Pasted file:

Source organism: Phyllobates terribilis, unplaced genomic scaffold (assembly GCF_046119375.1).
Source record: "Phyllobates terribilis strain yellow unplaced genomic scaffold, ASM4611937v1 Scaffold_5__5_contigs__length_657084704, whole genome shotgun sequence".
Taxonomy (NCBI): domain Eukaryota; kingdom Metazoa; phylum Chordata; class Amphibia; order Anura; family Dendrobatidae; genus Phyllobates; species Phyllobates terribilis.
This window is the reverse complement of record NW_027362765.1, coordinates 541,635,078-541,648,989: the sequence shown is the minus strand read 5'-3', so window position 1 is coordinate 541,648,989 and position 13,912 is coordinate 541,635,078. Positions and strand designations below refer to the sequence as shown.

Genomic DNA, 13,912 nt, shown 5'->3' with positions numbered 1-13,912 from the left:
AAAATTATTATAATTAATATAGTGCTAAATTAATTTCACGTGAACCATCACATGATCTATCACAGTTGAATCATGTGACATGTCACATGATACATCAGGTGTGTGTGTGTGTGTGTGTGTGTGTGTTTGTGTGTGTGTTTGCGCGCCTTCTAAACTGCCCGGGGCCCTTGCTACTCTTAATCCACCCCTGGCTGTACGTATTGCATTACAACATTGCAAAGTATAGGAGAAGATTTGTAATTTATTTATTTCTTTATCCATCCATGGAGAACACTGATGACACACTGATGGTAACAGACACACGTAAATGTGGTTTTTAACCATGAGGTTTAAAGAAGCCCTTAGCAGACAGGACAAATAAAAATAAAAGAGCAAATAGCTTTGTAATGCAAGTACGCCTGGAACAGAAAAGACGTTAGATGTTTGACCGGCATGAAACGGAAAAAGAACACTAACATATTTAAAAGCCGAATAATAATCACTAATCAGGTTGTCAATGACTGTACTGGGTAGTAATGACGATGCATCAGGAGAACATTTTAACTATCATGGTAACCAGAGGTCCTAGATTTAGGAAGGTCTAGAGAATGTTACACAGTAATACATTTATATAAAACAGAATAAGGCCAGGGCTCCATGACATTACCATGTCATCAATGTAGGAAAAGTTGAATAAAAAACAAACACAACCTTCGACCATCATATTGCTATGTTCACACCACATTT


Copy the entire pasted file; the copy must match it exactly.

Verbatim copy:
Source organism: Phyllobates terribilis, unplaced genomic scaffold (assembly GCF_046119375.1).
Source record: "Phyllobates terribilis strain yellow unplaced genomic scaffold, ASM4611937v1 Scaffold_5__5_contigs__length_657084704, whole genome shotgun sequence".
Taxonomy (NCBI): domain Eukaryota; kingdom Metazoa; phylum Chordata; class Amphibia; order Anura; family Dendrobatidae; genus Phyllobates; species Phyllobates terribilis.
This window is the reverse complement of record NW_027362765.1, coordinates 541,635,078-541,648,989: the sequence shown is the minus strand read 5'-3', so window position 1 is coordinate 541,648,989 and position 13,912 is coordinate 541,635,078. Positions and strand designations below refer to the sequence as shown.

Genomic DNA, 13,912 nt, shown 5'->3' with positions numbered 1-13,912 from the left:
AAAATTATTATAATTAATATAGTGCTAAATTAATTTCACGTGAACCATCACATGATCTATCACAGTTGAATCATGTGACATGTCACATGATACATCAGGTGTGTGTGTGTGTGTGTGTGTGTGTGTTTGTGTGTGTGTTTGCGCGCCTTCTAAACTGCCCGGGGCCCTTGCTACTCTTAATCCACCCCTGGCTGTACGTATTGCATTACAACATTGCAAAGTATAGGAGAAGATTTGTAATTTATTTATTTCTTTATCCATCCATGGAGAACACTGATGACACACTGATGGTAACAGACACACGTAAATGTGGTTTTTAACCATGAGGTTTAAAGAAGCCCTTAGCAGACAGGACAAATAAAAATAAAAGAGCAAATAGCTTTGTAATGCAAGTACGCCTGGAACAGAAAAGACGTTAGATGTTTGACCGGCATGAAACGGAAAAAGAACACTAACATATTTAAAAGCCGAATAATAATCACTAATCAGGTTGTCAATGACTGTACTGGGTAGTAATGACGATGCATCAGGAGAACATTTTAACTATCATGGTAACCAGAGGTCCTAGATTTAGGAAGGTCTAGAGAATGTTACACAGTAATACATTTATATAAAACAGAATAAGGCCAGGGCTCCATGACATTACCATGTCATCAATGTAGGAAAAGTTGAATAAAAAACAAACACAACCTTCGACCATCATATTGCTATGTTCACACCACATTT